The Top 10 IT Skills That Are Being Outmoded!

1. Email

How one communicates in the office is changing as the commonly accepted business communications models have evolved. The use of email as a form of corporate communication will diminish, perhaps quicker than it rose in use.  Webbased communicat9ons are taking its place.

2. Computer Hardware Support

There was a time when user support meant fixing a desktop or assisting with an operating system problem or application issue. The environment has changed; now computer and application support is not so straight forward. The rise of tablets and the cloud will make many hardware-based skills outdated. Virtualization will have a dramatic impact as corporations can consolidate several server roles onto a single server.

The increased popularity and use of tablets will also have a negative impact on hardware support personnel.  There is little to no hardware support for these devices. Gone are the days when we repaired our own computer systems. At most, we replace components, and that is about it.

3. COBOL

COBOL is one of the oldest programming languages, having been around for 50 years. In fact, a select group of IT pros may have had the opportunity to start and finish their careers having worked with just one language – a rare feat indeed! Though the demise of COBOL has been proclaimed for 20 years, it still remains in use in some corporations.  As new applications are written in other languages, the programs that were written in COBOL and the people who support these older apps will find themselves needing a new skill set.

4. Adobe Flash Mobile

Adobe announced in November 2011 that they will not continue development of Flash Mobile and that Flash Player 11.1 would be the last version for mobile devices. For developers, this means that, much like the demise of Silverlight, it is time to migrate to HTML 5

5. Windows 2000 and before

If the operating system in question is almost old enough to go to a PG13 movie without an adult, it might be time to upgrade. This holds true for those who support these older systems. You cannot continue to promote yourself as an NT4 guru (or for that matter, Novell – seen a Master CNE lately?). There is a large learning curve from Windows 2000 to Windows Server 2008 R2. If you have not begun the process, you had better start soon.

6. Traditional Telephony

The telephony world has gone through tremendous changes. For decades, we were used to having a phone on our desk, and sometimes more than one! The people who supported these PBX systems were in demand. Are PBX systems going the way of Betamax? They will be replaced as new technologies provide for more than just a phone on a desk.

The underlying principles of telephony haven’t changed; rather, it is how the systems are implemented. Users are mobile, the traditional office environment has changed, and users are now accustomed to communicating while on the road, in an airport, on a train, or at home. Microsoft’s Lync Server 2010 is changing how we look at presence, voice, IM, and conferencing. The days of having a physical phone and the techs to support them are numbered. The PSTN (public switched telephone network or, as some refer to it, POTS – plain old telephone service) networks will gradually be replaced. There are an increasing number of people and even families, who do not have a landline – they use their cell phones instead.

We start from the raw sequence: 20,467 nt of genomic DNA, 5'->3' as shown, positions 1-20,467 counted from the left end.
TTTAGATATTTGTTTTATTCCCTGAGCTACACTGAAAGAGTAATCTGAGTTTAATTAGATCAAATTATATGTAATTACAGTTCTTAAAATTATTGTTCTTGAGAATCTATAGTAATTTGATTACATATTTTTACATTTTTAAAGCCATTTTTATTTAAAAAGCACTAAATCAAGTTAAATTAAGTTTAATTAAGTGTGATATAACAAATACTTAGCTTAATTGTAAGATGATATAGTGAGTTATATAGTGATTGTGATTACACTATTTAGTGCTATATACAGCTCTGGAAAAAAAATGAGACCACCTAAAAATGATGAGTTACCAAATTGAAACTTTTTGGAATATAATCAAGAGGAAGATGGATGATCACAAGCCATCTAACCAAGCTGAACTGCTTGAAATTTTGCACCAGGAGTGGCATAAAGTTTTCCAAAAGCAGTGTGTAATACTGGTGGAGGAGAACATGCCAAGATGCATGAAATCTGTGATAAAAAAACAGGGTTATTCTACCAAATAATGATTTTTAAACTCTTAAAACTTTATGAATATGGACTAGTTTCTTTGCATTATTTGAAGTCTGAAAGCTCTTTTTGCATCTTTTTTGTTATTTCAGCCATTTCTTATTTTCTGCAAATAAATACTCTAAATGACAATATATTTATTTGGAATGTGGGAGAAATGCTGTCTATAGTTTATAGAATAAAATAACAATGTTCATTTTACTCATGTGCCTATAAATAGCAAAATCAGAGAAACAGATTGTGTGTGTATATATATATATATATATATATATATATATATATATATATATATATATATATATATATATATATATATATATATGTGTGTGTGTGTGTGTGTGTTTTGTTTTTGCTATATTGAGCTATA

7. Networking

The networking world is changing to meet the challenges of new technologies and requirements. This also means that once commonly used network skills are on their way out as well. One example is subnetting with IPv4. Can you look at an IP address with a /21 notation and determine the number of subnets and addresses for each one? (32 Subnets, 2048 addresses.) IPv6 will make this once-vaunted skill obsolete – once IPv6 is adopted (much like the paperless office – it is “coming soon”), knowing how to subnet will be a dead and gone skill. Even now, many network administrators don’t know how to subnet.

8. Silverlight

While not dead yet, it seems as if Silverlight 5 is possibly the last version released by Microsoft. Support will continue for some years, but there won’t be a Silverlight 6. All of you developers out there need to start ramping up with HTML 5.

9. Software and Network support

Remember when you called tech support and someone came around to help, or when you had a desktop computer that ran all of your software instead. The introduction of Virtual Desktop Infrastructure (VDI) will have an enormous impact on desktop support. Now updates to software can be centrally applied, support can be managed by fewer personnel, and older equipment will be retained longer – but, again, with fewer personnel. Wireless is also having an impact on network support. There will be fewer cabling requirements for entire offices.

10. ColdFusion

Users of ColdFusion used to rave about how easy this Web programming language was to use and quickly you could start using it. That may have been true, but it is hard for it compete with so many newer, easier and more advanced products. ColdFusion was originally released in 1995 Today, it is superseded by Microsoft .NET, Java, PHP, and Ruby on Rails, to name but a few. Web developers basing their careers on this language should start looking at modernizing their skill set.

Get the Whole story:  Click here for the complete Global Knowledge article!

 

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